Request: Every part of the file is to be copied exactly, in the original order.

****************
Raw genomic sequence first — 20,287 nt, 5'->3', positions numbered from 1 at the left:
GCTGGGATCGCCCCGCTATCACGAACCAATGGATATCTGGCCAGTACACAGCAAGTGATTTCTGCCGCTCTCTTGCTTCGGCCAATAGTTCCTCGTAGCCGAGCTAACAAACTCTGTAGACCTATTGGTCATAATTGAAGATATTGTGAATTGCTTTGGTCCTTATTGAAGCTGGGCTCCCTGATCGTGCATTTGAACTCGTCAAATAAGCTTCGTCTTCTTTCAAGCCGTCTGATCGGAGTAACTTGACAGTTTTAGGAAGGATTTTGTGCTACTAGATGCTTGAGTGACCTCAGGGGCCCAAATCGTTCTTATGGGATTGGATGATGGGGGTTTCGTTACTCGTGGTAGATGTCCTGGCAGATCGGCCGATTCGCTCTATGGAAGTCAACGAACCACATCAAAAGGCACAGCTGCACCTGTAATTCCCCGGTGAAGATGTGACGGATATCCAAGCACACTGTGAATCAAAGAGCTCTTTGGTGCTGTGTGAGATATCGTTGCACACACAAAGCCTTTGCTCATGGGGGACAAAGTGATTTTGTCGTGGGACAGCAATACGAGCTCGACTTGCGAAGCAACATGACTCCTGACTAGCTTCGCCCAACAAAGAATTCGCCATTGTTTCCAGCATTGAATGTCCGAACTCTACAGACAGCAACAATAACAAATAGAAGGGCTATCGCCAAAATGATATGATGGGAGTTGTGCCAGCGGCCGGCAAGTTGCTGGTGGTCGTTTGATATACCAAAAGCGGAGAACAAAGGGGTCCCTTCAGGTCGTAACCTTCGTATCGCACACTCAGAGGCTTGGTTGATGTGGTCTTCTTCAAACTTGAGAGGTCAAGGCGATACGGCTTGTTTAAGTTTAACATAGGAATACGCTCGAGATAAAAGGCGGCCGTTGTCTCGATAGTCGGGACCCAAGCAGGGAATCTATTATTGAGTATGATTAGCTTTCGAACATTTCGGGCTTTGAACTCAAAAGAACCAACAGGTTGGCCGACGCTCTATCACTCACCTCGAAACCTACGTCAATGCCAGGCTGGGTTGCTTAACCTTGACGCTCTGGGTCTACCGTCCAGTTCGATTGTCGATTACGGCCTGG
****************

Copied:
Raw genomic sequence first — 20,287 nt, 5'->3', positions numbered from 1 at the left:
GCTGGGATCGCCCCGCTATCACGAACCAATGGATATCTGGCCAGTACACAGCAAGTGATTTCTGCCGCTCTCTTGCTTCGGCCAATAGTTCCTCGTAGCCGAGCTAACAAACTCTGTAGACCTATTGGTCATAATTGAAGATATTGTGAATTGCTTTGGTCCTTATTGAAGCTGGGCTCCCTGATCGTGCATTTGAACTCGTCAAATAAGCTTCGTCTTCTTTCAAGCCGTCTGATCGGAGTAACTTGACAGTTTTAGGAAGGATTTTGTGCTACTAGATGCTTGAGTGACCTCAGGGGCCCAAATCGTTCTTATGGGATTGGATGATGGGGGTTTCGTTACTCGTGGTAGATGTCCTGGCAGATCGGCCGATTCGCTCTATGGAAGTCAACGAACCACATCAAAAGGCACAGCTGCACCTGTAATTCCCCGGTGAAGATGTGACGGATATCCAAGCACACTGTGAATCAAAGAGCTCTTTGGTGCTGTGTGAGATATCGTTGCACACACAAAGCCTTTGCTCATGGGGGACAAAGTGATTTTGTCGTGGGACAGCAATACGAGCTCGACTTGCGAAGCAACATGACTCCTGACTAGCTTCGCCCAACAAAGAATTCGCCATTGTTTCCAGCATTGAATGTCCGAACTCTACAGACAGCAACAATAACAAATAGAAGGGCTATCGCCAAAATGATATGATGGGAGTTGTGCCAGCGGCCGGCAAGTTGCTGGTGGTCGTTTGATATACCAAAAGCGGAGAACAAAGGGGTCCCTTCAGGTCGTAACCTTCGTATCGCACACTCAGAGGCTTGGTTGATGTGGTCTTCTTCAAACTTGAGAGGTCAAGGCGATACGGCTTGTTTAAGTTTAACATAGGAATACGCTCGAGATAAAAGGCGGCCGTTGTCTCGATAGTCGGGACCCAAGCAGGGAATCTATTATTGAGTATGATTAGCTTTCGAACATTTCGGGCTTTGAACTCAAAAGAACCAACAGGTTGGCCGACGCTCTATCACTCACCTCGAAACCTACGTCAATGCCAGGCTGGGTTGCTTAACCTTGACGCTCTGGGTCTACCGTCCAGTTCGATTGTCGATTACGGCCTGG